Guyana Defence Force (GDF) Captain Dominic Gilpin was on Thursday remanded to prison on possession of gun, ammunition and narcotics charges while his alleged accomplice was granted bail when they appeared at the Georgetown Magistrates’ Courts.Dominic GilpinThe 30-year-old Army rank was earlier this week nabbed by the Police in his private motor vehicle on the Avenue of the Republic, Georgetown with a large quantity of narcotics, a firearm that he was not licensed to carry, along with a matching magazine for the gun and several rounds of ammunition.Gilpin, a Coast Guard, and Paul Murray were jointly charged when they made their first court appearance before Magistrate Faith McGusty.They both pleaded not guilty to the trafficking charge which stated that on September 30, 2019, at the Avenue of the Republic, they had in their possession five kilograms (11 pounds) of marijuana for the purpose of trafficking. The Police also stated that on the same day, Gilpin had in his possession one .32 Taurus pistol, but he was not the holder of a firearm licence in force at the time.Gilpin was also accused of having two rounds of .32 ammunition in his possession when he was not the holder of a firearm licence in force at the time.In court, Gilpin was represented by Attorney-at-Law Latchmi Rahamat while Murray was represented by Attorney-at-Law Patrice Henry.Paul MurrayBoth lawyers contended that their clients had unblemished criminal records and would adhere to any conditions the court may implement on granting bail.In presenting the facts to the court, Police Prosecutor Ceon Blackman stated that on the day in question, acting on information, Police ranks intercepted motor car PXX 94 belonging to and driven by Gilpin. Murray was the lone passenger at the time.The ranks then approached the car, where Gilpin informed the Police that a gun with the matching rounds of ammunition was in the middle compartment.He then went on to tell the ranks that he was conducting business. The ranks conducted a search of the vehicle and the cannabis was unearthed. As such, both men were arrested and taken to the Brickdam Police Station.The Prosecutor objected to bail being granted.Murray was, however, granted bail in the sum of $250,000 while Gilpin was remanded to prison. Both men are slated to make their next court appearance on October 17, 2019.
SAN BERNARDINO – The last time the Chaffey and San Bernardino Valley College women’s basketball teams met, there was plenty of drama and controversy in a one-point Chaffey win. In Wednesday’s rematch, there was even more drama – and this time, the controversy didn’t involve a fight. “They (officials) should let the kids decide the game,” Crebbin said. “A lot of officials wouldn’t have made that call.” Chaffey coach Gary Plunkett differed. “I thought it was the right call,” he said. Horine made both free throws to tie the score, and Miller-Malloy missed hers at the other end, sending the game into OT. SBVC never trailed in OT, after forcing a couple of early Panther turnovers and holding them scoreless for the first 2 minutes and 8 seconds. The game featured a combined 51 fouls and each team had two players foul out. The first one was the Wolverines’ La’Quita Jordan, who fouled out with 10:45 to play less than 30 seconds after picking up her fourth foul. That meant starting point guard Jasmine Marshall, who was away from the team the last time the teams played, had to play the rest of the game. “It just meant she couldn’t get any rest,” Crebbin said. Marshall finished with 17 points, but the real yeoman’s effort came from Miller-Malloy, who scored 14 points and grabbed 20 rebounds. “I was really focused for this game, since Chaffey is our rival,” Miller-Malloy said. “I knew tonight I was going to rebound. I didn’t know if I was going to score.” Trailing 47-36 when Jordan fouled out, the Panthers rallied, tying the score 58-58 on a Christina Warren basked with 2:30 to play. Warren and Lillie Parks (14 rebounds) each scored 17 points to lead Chaffey and Horine added 13 points, all after halftime. Walter added 10 for SBVC. Chaffey still has a difficult game against second-place Antelope Valley in the regular season finale Saturday, but Plunkett is optimistic about his team’s postseason chances. “I feel good regardless,” Plunkett said. “But we’ve got 20 wins and a pretty good RPI. A win would’ve sealed it.” 160Want local news?Sign up for the Localist and stay informed Something went wrong. Please try again.subscribeCongratulations! You’re all set! Chaffey couldn’t get a shot off in the final seconds, and SBVC held off Chaffey 73-70 in overtime at Snyder Gym. “I think if we would have lost, we would have been borderline, but our RPI is real good,” SBVC coach Sue Crebbin said. “I was proud of the way the kids handled it last time, and I was proud of the way they handled it tonight.” SBVC (18-9 overall, 10-3 Foothill Conference) never trailed in overtime, and held on after taking the three-point lead on a Shy Walter free throw with 18.7 seconds left. Chaffey (20-9, 9-4) tried to use a double screen to set up a game-tying 3-point attempt by Jessica Thorpe or Carly Horine. But the ball was turned over with three seconds left, sealing the Wolverines’ victory. The drama in overtime was nothing compared to the drama at the end of regulation. After the Panthers tied the score 61-61 on a Horine 3-pointer with 25.8 seconds lef, the Wolverines appeared to have the game won when Rocky Miller-Malloy made a short jumper with three-tenths of a second remaining and was fouled to make it 63-61. But officials ruled someone jumped off the SBVC bench and onto the court, and assessed a technical foul.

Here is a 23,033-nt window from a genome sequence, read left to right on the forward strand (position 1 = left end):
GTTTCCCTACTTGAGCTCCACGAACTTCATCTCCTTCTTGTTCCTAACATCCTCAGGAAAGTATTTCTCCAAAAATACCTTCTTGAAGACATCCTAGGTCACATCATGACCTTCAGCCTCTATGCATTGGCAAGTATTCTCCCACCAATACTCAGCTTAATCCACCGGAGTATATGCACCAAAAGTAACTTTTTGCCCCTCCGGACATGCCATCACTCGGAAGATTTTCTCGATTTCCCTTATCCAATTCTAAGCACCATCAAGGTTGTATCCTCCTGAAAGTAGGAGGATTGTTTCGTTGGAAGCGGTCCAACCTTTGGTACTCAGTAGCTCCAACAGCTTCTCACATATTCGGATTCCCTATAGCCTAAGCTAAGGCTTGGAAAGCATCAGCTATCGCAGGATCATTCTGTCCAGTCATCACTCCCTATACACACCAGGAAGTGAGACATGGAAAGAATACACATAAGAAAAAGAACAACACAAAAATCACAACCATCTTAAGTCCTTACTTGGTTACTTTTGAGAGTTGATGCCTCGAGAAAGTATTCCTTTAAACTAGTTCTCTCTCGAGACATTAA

Gillespie defeated Ohio State’s Martin Joyce, 4-6, 6-4, 6-2 to move into the second day of competition. Gillespie will face Arizona’s Filip Malbasic Tuesday, Oct. 2, in the second round of the ITA All-American Championships. Gillespie was one of two Bulldogs competing Monday at the ITA All-American Championships. Tom Hands (Fulbourn, England) fell to Mattias Siimar of Michigan, 6-0, 6-4.Print Friendly Version TULSA, Okla. – Drake University senior Vinny Gillespie (Sterling, Scotland) advanced on the opening day of the ITA All-American Championships Monday morning at Tulsa’s Case Tennis Center. Updated Bracket Story Links